SINGAPORE - British security chiefs are appealing to their former employees to come back from retirement, as they scramble to beef up the number of Russian-speaking analysts in the wake of the Ukraine crisis.
"Britain no longer has the capability to deal with the Russian threat and everybody in the business knows it," reports London's Daily Telegraph, quoting unnamed intelligence sources.
But the new recruitment drive, which includes the re-hiring of people able to monitor and translate Russian media and secretly- intercepted communications, is unlikely to fill all intelligence gaps. For all Western spying agencies are suffering from acute shortages of expertise.
Throughout the Cold War, the study of Russian language, history and politics was one of the key academic disciplines. Graduates had no difficulty landing well-paid jobs: Up to 70 per cent of the intelligence capabilities of all Western countries was devoted to analysing the Soviet Union.
The result was the growth of a generation of Sovietologists, or "Kremlinologists" as they were also known, after the Kremlin fortress in central Moscow where Russia's top leaders reside.
Most of what such experts did, such as analysing with magnifying glasses grainy black-and-white photographs published in Russian newspapers in order to plot rising or falling fortunes of Russia's officials, appear decidedly odd now. But in Cold War days when Russia admitted almost no foreigners and information was scarce, any snippet was treated as gold.
The effort was worthwhile: When the archives of ex-communist states opened up after the Soviet bloc collapsed, it became evident that Sovietologists were often spot-on in analysing developments behind the Iron Curtain.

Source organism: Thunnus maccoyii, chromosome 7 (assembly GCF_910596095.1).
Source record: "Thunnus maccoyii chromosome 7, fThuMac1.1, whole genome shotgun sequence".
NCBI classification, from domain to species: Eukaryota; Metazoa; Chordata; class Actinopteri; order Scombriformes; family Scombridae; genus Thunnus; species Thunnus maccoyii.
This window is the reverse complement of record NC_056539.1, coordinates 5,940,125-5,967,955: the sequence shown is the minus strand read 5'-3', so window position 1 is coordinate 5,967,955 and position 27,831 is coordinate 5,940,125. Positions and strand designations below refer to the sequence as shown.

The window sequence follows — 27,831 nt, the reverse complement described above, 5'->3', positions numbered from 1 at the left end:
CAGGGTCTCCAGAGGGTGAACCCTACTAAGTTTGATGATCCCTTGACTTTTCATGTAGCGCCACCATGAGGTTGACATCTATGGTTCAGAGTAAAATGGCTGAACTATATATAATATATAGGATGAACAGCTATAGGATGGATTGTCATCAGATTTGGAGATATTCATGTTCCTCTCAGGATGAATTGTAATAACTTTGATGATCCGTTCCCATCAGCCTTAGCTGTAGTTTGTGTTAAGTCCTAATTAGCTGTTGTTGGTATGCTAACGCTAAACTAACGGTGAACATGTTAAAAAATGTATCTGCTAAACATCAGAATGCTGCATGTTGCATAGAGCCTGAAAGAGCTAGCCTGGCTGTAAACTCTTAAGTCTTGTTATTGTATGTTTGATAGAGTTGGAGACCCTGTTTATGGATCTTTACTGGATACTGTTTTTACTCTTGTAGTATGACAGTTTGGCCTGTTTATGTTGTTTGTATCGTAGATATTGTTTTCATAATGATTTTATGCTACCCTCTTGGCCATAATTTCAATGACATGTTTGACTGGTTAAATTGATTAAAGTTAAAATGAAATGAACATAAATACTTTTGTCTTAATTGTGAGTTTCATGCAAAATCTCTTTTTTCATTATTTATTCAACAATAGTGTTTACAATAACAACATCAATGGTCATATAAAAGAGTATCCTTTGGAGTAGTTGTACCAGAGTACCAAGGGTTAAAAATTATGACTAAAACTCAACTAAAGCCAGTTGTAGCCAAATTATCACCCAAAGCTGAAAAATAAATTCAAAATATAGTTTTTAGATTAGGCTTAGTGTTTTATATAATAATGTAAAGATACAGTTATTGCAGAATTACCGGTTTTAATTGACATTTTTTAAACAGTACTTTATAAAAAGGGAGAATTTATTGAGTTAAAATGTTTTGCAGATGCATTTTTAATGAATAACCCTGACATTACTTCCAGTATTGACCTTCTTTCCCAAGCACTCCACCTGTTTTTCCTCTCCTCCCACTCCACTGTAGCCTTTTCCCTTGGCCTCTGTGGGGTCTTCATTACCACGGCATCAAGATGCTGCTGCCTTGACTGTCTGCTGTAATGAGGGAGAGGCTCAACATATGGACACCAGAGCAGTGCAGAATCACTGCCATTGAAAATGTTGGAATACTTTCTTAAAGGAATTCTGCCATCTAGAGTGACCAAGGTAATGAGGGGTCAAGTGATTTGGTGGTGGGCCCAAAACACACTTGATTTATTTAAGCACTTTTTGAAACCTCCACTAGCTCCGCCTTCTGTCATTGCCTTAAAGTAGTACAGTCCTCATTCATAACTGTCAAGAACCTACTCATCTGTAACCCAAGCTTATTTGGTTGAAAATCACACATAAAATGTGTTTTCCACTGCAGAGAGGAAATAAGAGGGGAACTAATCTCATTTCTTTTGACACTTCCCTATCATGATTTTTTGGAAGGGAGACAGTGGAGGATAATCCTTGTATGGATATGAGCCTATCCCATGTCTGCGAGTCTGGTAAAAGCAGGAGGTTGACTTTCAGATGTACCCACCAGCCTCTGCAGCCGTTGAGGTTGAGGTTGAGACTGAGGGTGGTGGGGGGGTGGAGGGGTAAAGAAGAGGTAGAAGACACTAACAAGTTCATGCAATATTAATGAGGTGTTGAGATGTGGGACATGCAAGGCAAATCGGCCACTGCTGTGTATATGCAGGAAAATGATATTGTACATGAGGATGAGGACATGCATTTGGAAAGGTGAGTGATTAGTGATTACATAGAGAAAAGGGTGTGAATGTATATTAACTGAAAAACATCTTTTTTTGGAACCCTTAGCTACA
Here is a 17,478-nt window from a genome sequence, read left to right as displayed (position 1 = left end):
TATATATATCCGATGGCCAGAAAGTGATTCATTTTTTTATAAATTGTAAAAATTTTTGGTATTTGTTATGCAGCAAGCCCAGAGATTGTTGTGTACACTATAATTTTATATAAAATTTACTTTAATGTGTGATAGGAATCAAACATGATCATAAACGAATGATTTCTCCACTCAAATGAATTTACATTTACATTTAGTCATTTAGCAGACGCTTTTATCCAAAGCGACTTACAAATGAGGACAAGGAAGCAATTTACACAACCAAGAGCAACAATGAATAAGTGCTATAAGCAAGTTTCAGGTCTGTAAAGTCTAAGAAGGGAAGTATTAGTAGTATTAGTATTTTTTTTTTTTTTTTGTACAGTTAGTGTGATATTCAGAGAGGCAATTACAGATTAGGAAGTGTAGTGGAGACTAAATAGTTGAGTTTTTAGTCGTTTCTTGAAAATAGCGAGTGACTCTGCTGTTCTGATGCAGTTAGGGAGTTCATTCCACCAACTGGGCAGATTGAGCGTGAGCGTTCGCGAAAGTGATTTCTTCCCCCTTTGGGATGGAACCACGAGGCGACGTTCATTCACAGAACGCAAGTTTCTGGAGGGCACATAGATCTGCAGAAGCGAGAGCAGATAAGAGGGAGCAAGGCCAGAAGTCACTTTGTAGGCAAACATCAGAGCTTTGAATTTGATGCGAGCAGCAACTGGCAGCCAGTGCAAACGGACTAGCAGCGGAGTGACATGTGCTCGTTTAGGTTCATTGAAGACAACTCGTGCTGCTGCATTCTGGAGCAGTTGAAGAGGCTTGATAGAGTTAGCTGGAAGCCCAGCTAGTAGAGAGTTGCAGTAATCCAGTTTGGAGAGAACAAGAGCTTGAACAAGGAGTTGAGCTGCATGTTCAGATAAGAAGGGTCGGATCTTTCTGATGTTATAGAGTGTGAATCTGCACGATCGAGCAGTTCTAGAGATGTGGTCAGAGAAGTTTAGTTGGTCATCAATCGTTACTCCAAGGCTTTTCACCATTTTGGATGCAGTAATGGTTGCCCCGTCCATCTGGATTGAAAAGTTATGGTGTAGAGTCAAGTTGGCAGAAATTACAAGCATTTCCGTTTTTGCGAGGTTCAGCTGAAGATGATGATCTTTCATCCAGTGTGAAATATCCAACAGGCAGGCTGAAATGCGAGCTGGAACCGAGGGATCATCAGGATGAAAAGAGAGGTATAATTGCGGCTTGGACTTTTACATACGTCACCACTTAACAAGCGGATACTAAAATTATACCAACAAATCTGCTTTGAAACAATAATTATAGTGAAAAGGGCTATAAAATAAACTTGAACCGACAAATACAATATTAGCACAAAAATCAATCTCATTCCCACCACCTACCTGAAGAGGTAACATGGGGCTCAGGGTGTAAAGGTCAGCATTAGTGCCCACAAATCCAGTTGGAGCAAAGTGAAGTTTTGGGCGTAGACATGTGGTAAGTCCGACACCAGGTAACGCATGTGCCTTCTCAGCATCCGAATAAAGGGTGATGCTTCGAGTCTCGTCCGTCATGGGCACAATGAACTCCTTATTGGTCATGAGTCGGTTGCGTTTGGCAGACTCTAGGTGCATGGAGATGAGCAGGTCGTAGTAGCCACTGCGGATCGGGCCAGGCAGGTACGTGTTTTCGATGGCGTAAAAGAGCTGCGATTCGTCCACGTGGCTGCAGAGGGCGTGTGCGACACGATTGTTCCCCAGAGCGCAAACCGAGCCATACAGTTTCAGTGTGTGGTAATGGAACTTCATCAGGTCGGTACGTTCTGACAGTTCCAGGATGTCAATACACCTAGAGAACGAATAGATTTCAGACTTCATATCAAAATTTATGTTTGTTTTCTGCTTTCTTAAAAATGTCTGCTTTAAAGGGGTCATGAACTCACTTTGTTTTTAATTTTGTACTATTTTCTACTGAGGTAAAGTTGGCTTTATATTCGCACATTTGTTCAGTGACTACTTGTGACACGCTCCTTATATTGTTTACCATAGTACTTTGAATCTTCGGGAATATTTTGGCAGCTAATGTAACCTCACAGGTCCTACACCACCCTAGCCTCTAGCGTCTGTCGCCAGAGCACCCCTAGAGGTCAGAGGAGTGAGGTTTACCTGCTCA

But capabilities which took half a century to build were dismantled years after the end of the Cold War as intelligence agencies shifted their focus to China and to global terrorist organisations.
Entire Russian academic departments or universities such as London's School of Eastern European Studies closed. The destruction of Russian capabilities was a global trend: Only 300 degrees in Russian studies were awarded last year in the United States. Worse, the large US scholarly foundations followed suit: the Ford Foundation, for instance, devoted US$106 million (S$132 million) to Russian academic activity throughout the last decade, but devotes nothing to it today.
Shortage of expertise on Russia was harmful even before this Ukraine crisis erupted. For instance, it was poor knowledge of Russia's internal politics that led US President Barack Obama in 2009 to dismiss Russian leader Vladimir Putin as "having one foot in the past Soviet Union". The error condemned the US to a flawed Russia policy from which its diplomacy never recovered.
The West's lack of resources to analyse Moscow became obvious when Russian troops poured into Ukraine's Crimea province in March. Western intelligence analysts failed to predict that move and later believed Russia would not annex Crimea.
When both these assumptions were proven wrong, Western intelligence services issued shrill warnings that a much larger Russian military concentration was poised to invade the rest of Ukraine, dismissing the opinion of older and more seasoned Russian specialists who argued - correctly as it turned out - that Moscow had neither the intention nor the need to do so.
In short, the intelligence agencies were guilty of ignoring a major security threat and then over-hyping it, just about the worst combination of errors any spook can make.
Addressing intelligence shortages - Britain alone may need about 700 Russia specialists - will require time and big financial resources. But even if this effort is successful, it is questionable if it will generate a more informed Western policy towards Russia.
Recent US secretaries of state Madeleine Albright and Condoleezza Rice started their professional lives as trained Sovietologists. But for all the US diplomats hired when these two formidable women were in charge, Russia will remain a strange country, full of cities with names they cannot pronounce.
This article was first published on June 12, 2014.
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